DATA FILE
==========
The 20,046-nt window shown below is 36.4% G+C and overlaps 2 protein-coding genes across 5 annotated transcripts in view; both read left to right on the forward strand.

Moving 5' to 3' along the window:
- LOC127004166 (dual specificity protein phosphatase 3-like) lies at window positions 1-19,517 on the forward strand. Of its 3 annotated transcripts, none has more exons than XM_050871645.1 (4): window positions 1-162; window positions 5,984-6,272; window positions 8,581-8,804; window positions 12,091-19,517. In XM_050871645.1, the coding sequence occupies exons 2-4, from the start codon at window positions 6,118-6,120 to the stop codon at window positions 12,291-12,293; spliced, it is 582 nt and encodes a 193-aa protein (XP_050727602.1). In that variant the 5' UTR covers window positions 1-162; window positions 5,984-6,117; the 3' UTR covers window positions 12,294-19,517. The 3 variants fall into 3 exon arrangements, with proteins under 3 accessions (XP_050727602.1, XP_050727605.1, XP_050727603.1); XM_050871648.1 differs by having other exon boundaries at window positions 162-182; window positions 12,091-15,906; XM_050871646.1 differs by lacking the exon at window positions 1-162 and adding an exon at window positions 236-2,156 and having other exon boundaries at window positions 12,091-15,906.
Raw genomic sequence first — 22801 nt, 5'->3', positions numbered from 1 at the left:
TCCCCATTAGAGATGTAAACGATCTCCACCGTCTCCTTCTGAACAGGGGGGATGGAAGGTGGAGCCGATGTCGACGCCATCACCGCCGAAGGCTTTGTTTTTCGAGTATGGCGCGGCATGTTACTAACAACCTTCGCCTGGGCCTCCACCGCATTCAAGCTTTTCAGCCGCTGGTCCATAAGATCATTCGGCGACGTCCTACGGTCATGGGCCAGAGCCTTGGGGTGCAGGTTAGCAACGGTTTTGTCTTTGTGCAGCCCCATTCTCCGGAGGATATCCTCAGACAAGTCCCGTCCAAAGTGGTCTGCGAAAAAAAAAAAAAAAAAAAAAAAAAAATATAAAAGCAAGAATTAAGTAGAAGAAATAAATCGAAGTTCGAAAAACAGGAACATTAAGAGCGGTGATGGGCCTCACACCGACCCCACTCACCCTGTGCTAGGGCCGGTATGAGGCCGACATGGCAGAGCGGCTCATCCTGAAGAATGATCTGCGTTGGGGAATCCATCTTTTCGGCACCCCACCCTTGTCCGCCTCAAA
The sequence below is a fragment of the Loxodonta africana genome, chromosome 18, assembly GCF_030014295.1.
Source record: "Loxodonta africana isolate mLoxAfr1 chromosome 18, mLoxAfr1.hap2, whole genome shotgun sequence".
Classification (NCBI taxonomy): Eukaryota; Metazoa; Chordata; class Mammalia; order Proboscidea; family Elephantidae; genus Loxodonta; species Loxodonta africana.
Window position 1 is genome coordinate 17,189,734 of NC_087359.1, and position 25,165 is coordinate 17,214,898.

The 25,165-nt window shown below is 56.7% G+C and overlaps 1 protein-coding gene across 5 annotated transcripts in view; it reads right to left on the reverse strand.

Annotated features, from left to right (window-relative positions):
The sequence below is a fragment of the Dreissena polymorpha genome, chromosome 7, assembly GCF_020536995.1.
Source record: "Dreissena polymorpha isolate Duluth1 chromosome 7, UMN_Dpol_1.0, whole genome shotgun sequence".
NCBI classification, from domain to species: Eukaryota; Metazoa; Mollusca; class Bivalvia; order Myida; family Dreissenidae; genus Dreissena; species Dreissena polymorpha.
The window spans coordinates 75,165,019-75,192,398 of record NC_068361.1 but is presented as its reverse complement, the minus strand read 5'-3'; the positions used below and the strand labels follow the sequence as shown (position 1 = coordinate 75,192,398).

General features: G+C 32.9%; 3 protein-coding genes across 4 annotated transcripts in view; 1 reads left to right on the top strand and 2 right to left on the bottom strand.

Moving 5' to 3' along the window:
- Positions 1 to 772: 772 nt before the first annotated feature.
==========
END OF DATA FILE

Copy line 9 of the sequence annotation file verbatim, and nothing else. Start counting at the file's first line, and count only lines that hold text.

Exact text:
Window position 1 is genome coordinate 17,189,734 of NC_087359.1, and position 25,165 is coordinate 17,214,898.